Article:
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Claude Lalumiere's Fantastic Fiction
Coyote Rising

by Allen Steele

(Ace, $23.95, 382 pages, hardcover; published in December 2004. UK edition: Orbit, £6.99, 510 pages, paperback, published July 2005.)

cover scanAllen Steele's Coyote Rising, a sequel to 2002's Coyote, bills itself "a novel of interstellar revolution." Indeed, at the conclusion of Coyote, the libertarian colonists -- who had travelled through space to escape a right-wing totalitarian regime -- find their new homeland invaded by a second wave of colonists from Earth, this time the representatives of a regime of socialist totalitarianism, backed with military might. Our intrepid band of freedom seekers just can't escape the despots, of whatever stripe.

Told in a series of episodes, this new novel shows the libertarian revolution slowly building momentum until tensions between the two groups explode violently.

Coyote Rising is a rousing read. Steele can really spin a good yarn, and he has a true feel for adventure. Among his colourful and engaging cast there are die-hard revolutionaries, a genetically modified self-appointed messiah, and fascinating misfits of all kinds. Coyote itself, the planet-like satellite where the action unfolds, is a splendid creation, a huge world filled with wonders, terrors, and surprises -- including an elusive indigenous society.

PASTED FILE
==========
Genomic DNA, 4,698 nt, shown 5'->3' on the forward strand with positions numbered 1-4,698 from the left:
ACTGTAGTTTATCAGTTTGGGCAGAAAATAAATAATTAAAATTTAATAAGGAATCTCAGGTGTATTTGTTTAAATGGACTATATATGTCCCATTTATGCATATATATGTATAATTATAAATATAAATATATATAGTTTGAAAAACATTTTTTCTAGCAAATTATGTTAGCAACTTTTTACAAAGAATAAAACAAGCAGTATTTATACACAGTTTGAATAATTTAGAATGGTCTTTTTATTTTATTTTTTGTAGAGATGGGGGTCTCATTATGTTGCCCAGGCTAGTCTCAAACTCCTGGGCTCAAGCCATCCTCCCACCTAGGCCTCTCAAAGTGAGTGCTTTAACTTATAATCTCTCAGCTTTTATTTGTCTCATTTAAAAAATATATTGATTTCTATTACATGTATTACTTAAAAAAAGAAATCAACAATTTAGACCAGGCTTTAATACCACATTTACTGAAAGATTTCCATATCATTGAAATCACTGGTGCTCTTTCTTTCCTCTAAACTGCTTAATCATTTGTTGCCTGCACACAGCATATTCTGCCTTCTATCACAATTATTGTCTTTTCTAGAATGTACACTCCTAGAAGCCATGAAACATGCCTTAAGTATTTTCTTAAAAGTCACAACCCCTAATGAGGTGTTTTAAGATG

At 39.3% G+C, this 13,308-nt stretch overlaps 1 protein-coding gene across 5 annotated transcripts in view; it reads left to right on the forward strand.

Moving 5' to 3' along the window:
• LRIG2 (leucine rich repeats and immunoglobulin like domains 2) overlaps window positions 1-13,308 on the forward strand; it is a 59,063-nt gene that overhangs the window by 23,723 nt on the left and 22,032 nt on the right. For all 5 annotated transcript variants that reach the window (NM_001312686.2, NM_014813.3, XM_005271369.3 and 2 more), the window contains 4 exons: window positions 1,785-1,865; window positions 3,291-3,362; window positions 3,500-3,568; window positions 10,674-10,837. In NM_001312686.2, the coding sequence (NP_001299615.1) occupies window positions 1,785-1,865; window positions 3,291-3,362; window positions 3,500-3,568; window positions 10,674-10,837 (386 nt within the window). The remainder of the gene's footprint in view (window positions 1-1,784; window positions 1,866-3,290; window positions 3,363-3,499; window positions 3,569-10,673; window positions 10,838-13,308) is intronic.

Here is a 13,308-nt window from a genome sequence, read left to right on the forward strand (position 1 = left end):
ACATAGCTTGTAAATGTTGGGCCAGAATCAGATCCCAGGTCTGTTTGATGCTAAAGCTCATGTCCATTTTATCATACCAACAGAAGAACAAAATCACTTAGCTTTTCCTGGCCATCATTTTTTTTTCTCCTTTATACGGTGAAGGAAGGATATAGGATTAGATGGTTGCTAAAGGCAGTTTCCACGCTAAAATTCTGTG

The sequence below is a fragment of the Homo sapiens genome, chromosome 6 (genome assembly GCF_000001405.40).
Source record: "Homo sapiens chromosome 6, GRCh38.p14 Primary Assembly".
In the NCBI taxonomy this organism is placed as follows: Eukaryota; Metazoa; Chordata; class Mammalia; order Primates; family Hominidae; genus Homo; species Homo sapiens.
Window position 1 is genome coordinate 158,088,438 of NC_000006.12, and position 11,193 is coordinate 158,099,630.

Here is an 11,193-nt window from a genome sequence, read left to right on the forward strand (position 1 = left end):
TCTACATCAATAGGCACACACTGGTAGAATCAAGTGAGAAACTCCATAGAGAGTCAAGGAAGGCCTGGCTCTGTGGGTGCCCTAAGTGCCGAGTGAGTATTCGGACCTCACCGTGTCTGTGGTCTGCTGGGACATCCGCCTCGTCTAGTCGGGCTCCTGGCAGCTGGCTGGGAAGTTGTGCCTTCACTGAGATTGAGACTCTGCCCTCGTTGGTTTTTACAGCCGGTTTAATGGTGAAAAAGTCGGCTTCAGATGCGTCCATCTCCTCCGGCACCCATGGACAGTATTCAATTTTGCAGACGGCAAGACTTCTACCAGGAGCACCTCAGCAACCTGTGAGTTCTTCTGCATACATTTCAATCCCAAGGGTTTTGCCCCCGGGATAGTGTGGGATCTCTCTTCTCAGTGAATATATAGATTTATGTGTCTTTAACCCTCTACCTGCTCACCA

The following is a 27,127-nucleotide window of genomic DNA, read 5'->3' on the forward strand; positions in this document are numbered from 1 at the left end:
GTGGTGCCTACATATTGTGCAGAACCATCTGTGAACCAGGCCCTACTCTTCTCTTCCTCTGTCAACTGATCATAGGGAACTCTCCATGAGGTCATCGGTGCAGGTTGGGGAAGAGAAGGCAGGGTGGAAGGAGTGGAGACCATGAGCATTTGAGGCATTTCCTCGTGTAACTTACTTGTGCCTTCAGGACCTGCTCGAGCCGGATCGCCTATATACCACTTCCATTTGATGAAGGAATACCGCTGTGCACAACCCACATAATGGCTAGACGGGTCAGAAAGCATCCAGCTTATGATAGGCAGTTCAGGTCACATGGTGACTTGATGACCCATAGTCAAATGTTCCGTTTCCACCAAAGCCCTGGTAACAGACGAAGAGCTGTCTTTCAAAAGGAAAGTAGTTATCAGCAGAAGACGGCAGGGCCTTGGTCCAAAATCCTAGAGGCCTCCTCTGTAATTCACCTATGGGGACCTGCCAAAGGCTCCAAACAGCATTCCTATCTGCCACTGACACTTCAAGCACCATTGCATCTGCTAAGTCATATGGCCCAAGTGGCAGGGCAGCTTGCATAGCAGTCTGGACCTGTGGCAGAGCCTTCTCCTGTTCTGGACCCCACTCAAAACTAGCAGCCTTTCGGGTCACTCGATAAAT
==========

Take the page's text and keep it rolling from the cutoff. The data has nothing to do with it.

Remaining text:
Alas, especially for a novel built around political conflict, the politics in Coyote Rising are overly simplified. The level of the novel's political dialogue is often trite, presented as a shelf-worn good vs. evil dichotomy.

It's hard not to compare the Coyote series with Kim Stanley Robinson's award-winning Mars Trilogy, another blatantly political saga of planetary colonization. But Robinson's political canvas was vast, and his characters' political lives rich and profound, which made every action resonate deeply.

There are several parallels to be found between the two epics, but Steele's transparent and uncritical championing of libertarianism reduces the impact of his otherwise gripping story.

The novel's conclusion hints at a third volume, and, despite my reservations about Steele's simplistic polemics, I'm still eager to revisit Coyote.


Originally published, in slightly different form, in
The Montreal Gazette, Saturday, 12 February 2005.

Claude Lalumière's Fantastic Fiction is a series of
capsule reviews first published in the Saturday Books
section of The Montreal Gazette.

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